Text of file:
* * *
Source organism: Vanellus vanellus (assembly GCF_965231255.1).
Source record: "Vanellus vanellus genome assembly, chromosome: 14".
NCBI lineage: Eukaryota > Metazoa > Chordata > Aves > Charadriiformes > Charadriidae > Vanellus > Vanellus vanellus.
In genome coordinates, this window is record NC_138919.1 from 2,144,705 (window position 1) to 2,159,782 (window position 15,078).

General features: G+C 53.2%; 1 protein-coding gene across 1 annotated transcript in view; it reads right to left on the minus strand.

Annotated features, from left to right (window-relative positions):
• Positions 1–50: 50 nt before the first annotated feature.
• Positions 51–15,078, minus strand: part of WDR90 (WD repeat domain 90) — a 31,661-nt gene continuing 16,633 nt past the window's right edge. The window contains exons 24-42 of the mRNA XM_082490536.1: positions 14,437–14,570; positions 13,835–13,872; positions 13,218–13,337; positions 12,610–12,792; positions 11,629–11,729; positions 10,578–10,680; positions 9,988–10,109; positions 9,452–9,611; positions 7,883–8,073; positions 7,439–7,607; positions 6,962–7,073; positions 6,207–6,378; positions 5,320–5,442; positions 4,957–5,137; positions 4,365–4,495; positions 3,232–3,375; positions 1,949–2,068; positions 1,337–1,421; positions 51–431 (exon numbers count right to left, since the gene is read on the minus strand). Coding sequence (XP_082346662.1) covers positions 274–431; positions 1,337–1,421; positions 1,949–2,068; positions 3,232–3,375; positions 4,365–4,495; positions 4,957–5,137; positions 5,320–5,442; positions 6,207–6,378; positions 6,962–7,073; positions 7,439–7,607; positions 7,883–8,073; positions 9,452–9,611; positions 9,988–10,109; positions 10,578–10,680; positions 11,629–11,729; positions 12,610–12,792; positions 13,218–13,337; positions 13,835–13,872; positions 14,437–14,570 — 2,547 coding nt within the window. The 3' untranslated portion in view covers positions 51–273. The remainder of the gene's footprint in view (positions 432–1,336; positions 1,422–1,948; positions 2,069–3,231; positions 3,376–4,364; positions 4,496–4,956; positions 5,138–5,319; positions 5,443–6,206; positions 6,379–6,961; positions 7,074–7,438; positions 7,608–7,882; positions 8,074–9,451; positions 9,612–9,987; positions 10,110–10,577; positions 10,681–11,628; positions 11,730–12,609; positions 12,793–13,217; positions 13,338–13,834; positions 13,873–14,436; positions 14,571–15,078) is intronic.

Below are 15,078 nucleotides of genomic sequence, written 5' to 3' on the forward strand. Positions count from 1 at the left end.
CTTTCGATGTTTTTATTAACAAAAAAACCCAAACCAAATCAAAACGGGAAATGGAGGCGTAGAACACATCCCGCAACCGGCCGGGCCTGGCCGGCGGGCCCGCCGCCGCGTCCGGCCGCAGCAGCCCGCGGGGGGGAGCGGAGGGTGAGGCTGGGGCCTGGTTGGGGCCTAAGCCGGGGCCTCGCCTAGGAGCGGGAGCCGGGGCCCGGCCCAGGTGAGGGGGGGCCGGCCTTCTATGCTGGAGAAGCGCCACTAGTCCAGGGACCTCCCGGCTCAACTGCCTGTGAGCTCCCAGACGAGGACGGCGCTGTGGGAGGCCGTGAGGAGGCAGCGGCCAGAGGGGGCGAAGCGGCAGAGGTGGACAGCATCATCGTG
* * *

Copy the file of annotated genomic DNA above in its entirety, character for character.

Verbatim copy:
Source organism: Vanellus vanellus (assembly GCF_965231255.1).
Source record: "Vanellus vanellus genome assembly, chromosome: 14".
NCBI lineage: Eukaryota > Metazoa > Chordata > Aves > Charadriiformes > Charadriidae > Vanellus > Vanellus vanellus.
In genome coordinates, this window is record NC_138919.1 from 2,144,705 (window position 1) to 2,159,782 (window position 15,078).

General features: G+C 53.2%; 1 protein-coding gene across 1 annotated transcript in view; it reads right to left on the minus strand.

Annotated features, from left to right (window-relative positions):
• Positions 1–50: 50 nt before the first annotated feature.
• Positions 51–15,078, minus strand: part of WDR90 (WD repeat domain 90) — a 31,661-nt gene continuing 16,633 nt past the window's right edge. The window contains exons 24-42 of the mRNA XM_082490536.1: positions 14,437–14,570; positions 13,835–13,872; positions 13,218–13,337; positions 12,610–12,792; positions 11,629–11,729; positions 10,578–10,680; positions 9,988–10,109; positions 9,452–9,611; positions 7,883–8,073; positions 7,439–7,607; positions 6,962–7,073; positions 6,207–6,378; positions 5,320–5,442; positions 4,957–5,137; positions 4,365–4,495; positions 3,232–3,375; positions 1,949–2,068; positions 1,337–1,421; positions 51–431 (exon numbers count right to left, since the gene is read on the minus strand). Coding sequence (XP_082346662.1) covers positions 274–431; positions 1,337–1,421; positions 1,949–2,068; positions 3,232–3,375; positions 4,365–4,495; positions 4,957–5,137; positions 5,320–5,442; positions 6,207–6,378; positions 6,962–7,073; positions 7,439–7,607; positions 7,883–8,073; positions 9,452–9,611; positions 9,988–10,109; positions 10,578–10,680; positions 11,629–11,729; positions 12,610–12,792; positions 13,218–13,337; positions 13,835–13,872; positions 14,437–14,570 — 2,547 coding nt within the window. The 3' untranslated portion in view covers positions 51–273. The remainder of the gene's footprint in view (positions 432–1,336; positions 1,422–1,948; positions 2,069–3,231; positions 3,376–4,364; positions 4,496–4,956; positions 5,138–5,319; positions 5,443–6,206; positions 6,379–6,961; positions 7,074–7,438; positions 7,608–7,882; positions 8,074–9,451; positions 9,612–9,987; positions 10,110–10,577; positions 10,681–11,628; positions 11,730–12,609; positions 12,793–13,217; positions 13,338–13,834; positions 13,873–14,436; positions 14,571–15,078) is intronic.

Below are 15,078 nucleotides of genomic sequence, written 5' to 3' on the forward strand. Positions count from 1 at the left end.
CTTTCGATGTTTTTATTAACAAAAAAACCCAAACCAAATCAAAACGGGAAATGGAGGCGTAGAACACATCCCGCAACCGGCCGGGCCTGGCCGGCGGGCCCGCCGCCGCGTCCGGCCGCAGCAGCCCGCGGGGGGGAGCGGAGGGTGAGGCTGGGGCCTGGTTGGGGCCTAAGCCGGGGCCTCGCCTAGGAGCGGGAGCCGGGGCCCGGCCCAGGTGAGGGGGGGCCGGCCTTCTATGCTGGAGAAGCGCCACTAGTCCAGGGACCTCCCGGCTCAACTGCCTGTGAGCTCCCAGACGAGGACGGCGCTGTGGGAGGCCGTGAGGAGGCAGCGGCCAGAGGGGGCGAAGCGGCAGAGGTGGACAGCATCATCGTG